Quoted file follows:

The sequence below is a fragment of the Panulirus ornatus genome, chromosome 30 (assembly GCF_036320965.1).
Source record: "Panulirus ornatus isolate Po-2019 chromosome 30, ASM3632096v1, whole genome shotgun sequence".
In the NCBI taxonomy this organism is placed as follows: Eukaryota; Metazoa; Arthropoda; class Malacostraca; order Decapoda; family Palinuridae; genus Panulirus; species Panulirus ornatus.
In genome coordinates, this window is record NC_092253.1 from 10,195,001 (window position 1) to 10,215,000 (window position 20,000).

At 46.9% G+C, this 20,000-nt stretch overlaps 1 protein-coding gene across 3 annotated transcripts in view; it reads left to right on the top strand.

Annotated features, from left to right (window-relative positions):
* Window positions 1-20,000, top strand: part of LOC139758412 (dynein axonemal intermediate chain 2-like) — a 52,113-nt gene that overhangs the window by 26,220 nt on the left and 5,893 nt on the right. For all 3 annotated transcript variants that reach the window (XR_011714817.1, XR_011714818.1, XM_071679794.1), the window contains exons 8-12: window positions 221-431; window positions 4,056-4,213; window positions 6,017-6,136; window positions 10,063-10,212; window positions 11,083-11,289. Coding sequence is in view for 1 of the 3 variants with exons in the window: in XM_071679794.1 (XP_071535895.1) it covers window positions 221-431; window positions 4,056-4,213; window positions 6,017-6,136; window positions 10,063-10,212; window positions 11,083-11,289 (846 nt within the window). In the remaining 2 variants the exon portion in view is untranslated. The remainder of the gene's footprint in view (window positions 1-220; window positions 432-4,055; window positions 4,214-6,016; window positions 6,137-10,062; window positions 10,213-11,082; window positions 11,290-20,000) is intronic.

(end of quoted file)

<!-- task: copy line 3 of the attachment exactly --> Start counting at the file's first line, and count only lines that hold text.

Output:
In the NCBI taxonomy this organism is placed as follows: Eukaryota; Metazoa; Arthropoda; class Malacostraca; order Decapoda; family Palinuridae; genus Panulirus; species Panulirus ornatus.